My Two Cents

What’s the big deal about writing your first blog post?

by Nov 14, 2011Uncategorized17 comments

What’s the big deal about your first blog post, you ask?

Well, I’ll tell you:

Two seconds.

Apparently blog readers are a busy, distracted bunch. It seems a blogger has less time to engage readers than a novelist does. And that makes me want to pull the quilt over my head and refuse to leave the bed.

This disheartening tidbit about the tendencies of blog surfers to click on, judge, and click off rapid-fire is one of the many things I learned in my online course “Blogging 101” (thank you, Writers Digest and Dan Blank).  Early in the course Dan said something along the lines of, “Face it, your blog is just another page among billions. You have only a second or two to engage your readers.”

Honestly, even guys with the worst pick-up lines get more than two seconds before women will draw a line through their names. Okay, maybe not. Two seconds is actually fairly long when you’re listening to a cheesy pick-up line.

And here I thought we (I, the blogger, and you, my charming and charmed reader) were going to spend some quality time together, getting to know each other, sharing a virtual caffe latte and observations about great writing.

But noooooo. Dan says I must engage readers in less time than it takes to steam the milk.

I also thought writing this blog would be a welcome respite from at least one of the challenges of writing fiction.

You know the one I’m talking about, right? Every prose writer, published or who wants to be published, has heard this: Your book succeeds or fails on its first page. It is there you will grab your readers, make them want to hang around with you for the next 300 pages or so. Your future as a self-supporting writer depends on one page, perhaps 250 words, of writing. Actually, fewer than 250 words, because first pages tend to be shorter.

So you, the beleaguered writer, sweat that first page. Agonize over the words, the phrasing, the tone. Polishing, honing the voice. Of course, because you’re a writer who cares about the craft, you will apply the same care to the entire manuscript. But you want people to read the entire manuscript and if they are to do that, you are told, you must grab them in the first page. The most finely crafted manuscript, you are told, doesn’t stand a chance if the writer blows it on the first page.

Now, blogging, I had reasoned, is free of that first page challenge. It’s not like a reader is in the airport bookstore, trying to find a book to read on a five-hour flight, right? There’s no urgency to this blogging arrangement. The reader will get to know me, post by post. It will all be genteel, leisurely, urbane. Caffe lattes in front of a crackling fire. Feet up on the ottoman.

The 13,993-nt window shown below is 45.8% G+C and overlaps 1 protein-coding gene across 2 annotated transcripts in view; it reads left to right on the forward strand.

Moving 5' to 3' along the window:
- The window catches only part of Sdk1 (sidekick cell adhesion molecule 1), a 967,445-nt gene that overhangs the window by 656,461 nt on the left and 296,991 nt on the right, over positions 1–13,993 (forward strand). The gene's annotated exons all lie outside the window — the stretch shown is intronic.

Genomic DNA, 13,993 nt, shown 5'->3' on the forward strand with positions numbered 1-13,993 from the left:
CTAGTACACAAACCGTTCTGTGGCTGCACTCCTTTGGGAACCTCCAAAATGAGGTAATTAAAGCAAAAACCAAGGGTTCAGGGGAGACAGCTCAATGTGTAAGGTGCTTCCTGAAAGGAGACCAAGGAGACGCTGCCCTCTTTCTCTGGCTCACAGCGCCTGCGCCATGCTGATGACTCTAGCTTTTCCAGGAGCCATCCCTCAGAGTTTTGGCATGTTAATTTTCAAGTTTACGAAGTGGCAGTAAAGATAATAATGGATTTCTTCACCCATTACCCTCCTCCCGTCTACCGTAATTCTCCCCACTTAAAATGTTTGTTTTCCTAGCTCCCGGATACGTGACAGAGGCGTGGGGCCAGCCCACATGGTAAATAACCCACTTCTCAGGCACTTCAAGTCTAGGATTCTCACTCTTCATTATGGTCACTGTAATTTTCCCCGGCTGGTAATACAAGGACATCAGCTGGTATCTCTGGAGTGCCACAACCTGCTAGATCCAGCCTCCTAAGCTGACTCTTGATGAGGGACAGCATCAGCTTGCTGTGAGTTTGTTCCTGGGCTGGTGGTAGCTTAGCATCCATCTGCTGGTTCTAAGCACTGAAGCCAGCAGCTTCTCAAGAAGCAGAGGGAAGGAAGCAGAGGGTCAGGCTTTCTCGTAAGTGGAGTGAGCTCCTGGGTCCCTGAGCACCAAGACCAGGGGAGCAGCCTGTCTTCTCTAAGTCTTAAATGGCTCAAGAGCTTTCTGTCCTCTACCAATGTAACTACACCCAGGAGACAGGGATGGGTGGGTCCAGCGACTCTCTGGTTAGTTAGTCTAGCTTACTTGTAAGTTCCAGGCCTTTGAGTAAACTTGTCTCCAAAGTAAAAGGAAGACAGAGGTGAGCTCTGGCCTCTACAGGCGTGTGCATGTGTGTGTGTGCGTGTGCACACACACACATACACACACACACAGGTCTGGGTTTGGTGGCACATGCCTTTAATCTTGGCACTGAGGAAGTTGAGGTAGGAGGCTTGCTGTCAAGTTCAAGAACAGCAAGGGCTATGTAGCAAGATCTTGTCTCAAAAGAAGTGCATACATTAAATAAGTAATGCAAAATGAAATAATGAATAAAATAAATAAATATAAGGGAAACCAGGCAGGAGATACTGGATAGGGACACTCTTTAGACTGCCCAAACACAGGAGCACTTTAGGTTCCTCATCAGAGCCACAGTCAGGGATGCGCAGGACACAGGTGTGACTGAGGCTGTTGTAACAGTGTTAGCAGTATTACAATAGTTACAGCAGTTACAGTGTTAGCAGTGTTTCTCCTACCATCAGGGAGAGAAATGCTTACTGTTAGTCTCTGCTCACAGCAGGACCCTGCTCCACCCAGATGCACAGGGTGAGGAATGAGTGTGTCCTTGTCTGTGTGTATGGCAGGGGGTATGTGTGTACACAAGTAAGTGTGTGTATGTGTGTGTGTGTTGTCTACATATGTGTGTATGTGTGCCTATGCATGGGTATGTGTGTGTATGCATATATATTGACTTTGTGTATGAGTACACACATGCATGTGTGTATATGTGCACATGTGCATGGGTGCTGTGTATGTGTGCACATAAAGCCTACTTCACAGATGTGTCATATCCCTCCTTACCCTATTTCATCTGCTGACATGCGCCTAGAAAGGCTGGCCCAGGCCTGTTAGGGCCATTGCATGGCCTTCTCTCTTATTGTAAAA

And then I took Dan’s course and he disabused me of my romantic notions.

A second or two is all I have to grab a reader’s interest.

Ironic isn’t it – not long ago I was bemoaning the fixation on the first page of a manuscript. Now, after Dan’s bombshell, I’m looking at my manuscript’s first page differently: It has perhaps a couple hundred words – at least two minutes in which I can grab the reader.  That’s 120 seconds. More than enough time to steam the milk for a caffe latte!

There it is, then. The first post to my blog. I estimate it took you two seconds to read the title of this post and the first line. I hope you stayed with me for the next few hundred words.

I’m feeling okay about the two-second challenge.

Or, I was, until I realized that the Two-Seconds-to-Grab-the-New-Reader-Rule applies to EACH post, not just the first one.



  1. Grier Jewell

    Charlotte, this is a delightful post! Your voice is a welcome and refreshing addition to the blogosphere. Cheers!

  2. Iris Graville

    I agree! You keep going with titles and first lines like this, and you’ll have plenty of readers with you well beyond two seconds. I look forward to more.

  3. Charlotte Morganti

    Ah yes – the art of the post title! It’s why people with marketing degrees make great bloggers. Thanks for your note, Iris.

  4. Kelly Davio

    Welcome to the wonderful world of blogging, Charlotte! I look forward to following your posts.

  5. Kim Lundstrom

    Nice post, Charlotte! I look forward to reading more.

  6. Richard

    You had me in two seconds. But I’m your brother. Are you going to have anything on sports?

  7. Charlotte Morganti

    Honestly, this is one of the few times you’ve listened to me for more than a few seconds! Don’t hold your breath for sports topics on this blog.

  8. Charlotte Morganti

    Hope I can keep you reading! thanks Kim.

  9. Steve White

    Hi Charlotte —
    Looking good!

  10. colleen

    Very nice Charlotte! Now I want a latte….


  11. Claire Gebben

    Late to the game, but cheering for you all the way. I read your first post last, is that cheating?

  12. Charlotte Morganti

    People can read the posts with a mirror, through rosy glasses, or with a red pencil at hand. So long as they visit the blog every now and then – and who knows what inspiration a person may find by reading things her own way?

  13. Kaye Linden

    Love this post, Charlotte. I have a lot to learn. I am following you all the way. Kaye

  14. Charlotte Morganti

    I’m not sure who’s following whom, Kaye! But I’m glad we’re on the journey together! Much success in your endeavours and with 40 Tales from Ma’s Watering Hole!

  15. Kaye Linden

    It’s now going to be Fifty Tales from Ma’s Watering Hole. Oh dear me. I’ll have to think of some more stories…As soon as I can figure out this blog stuff I will link to other blogs. Love reading yours and Grier’s so far. Now to Joe’s. kaye

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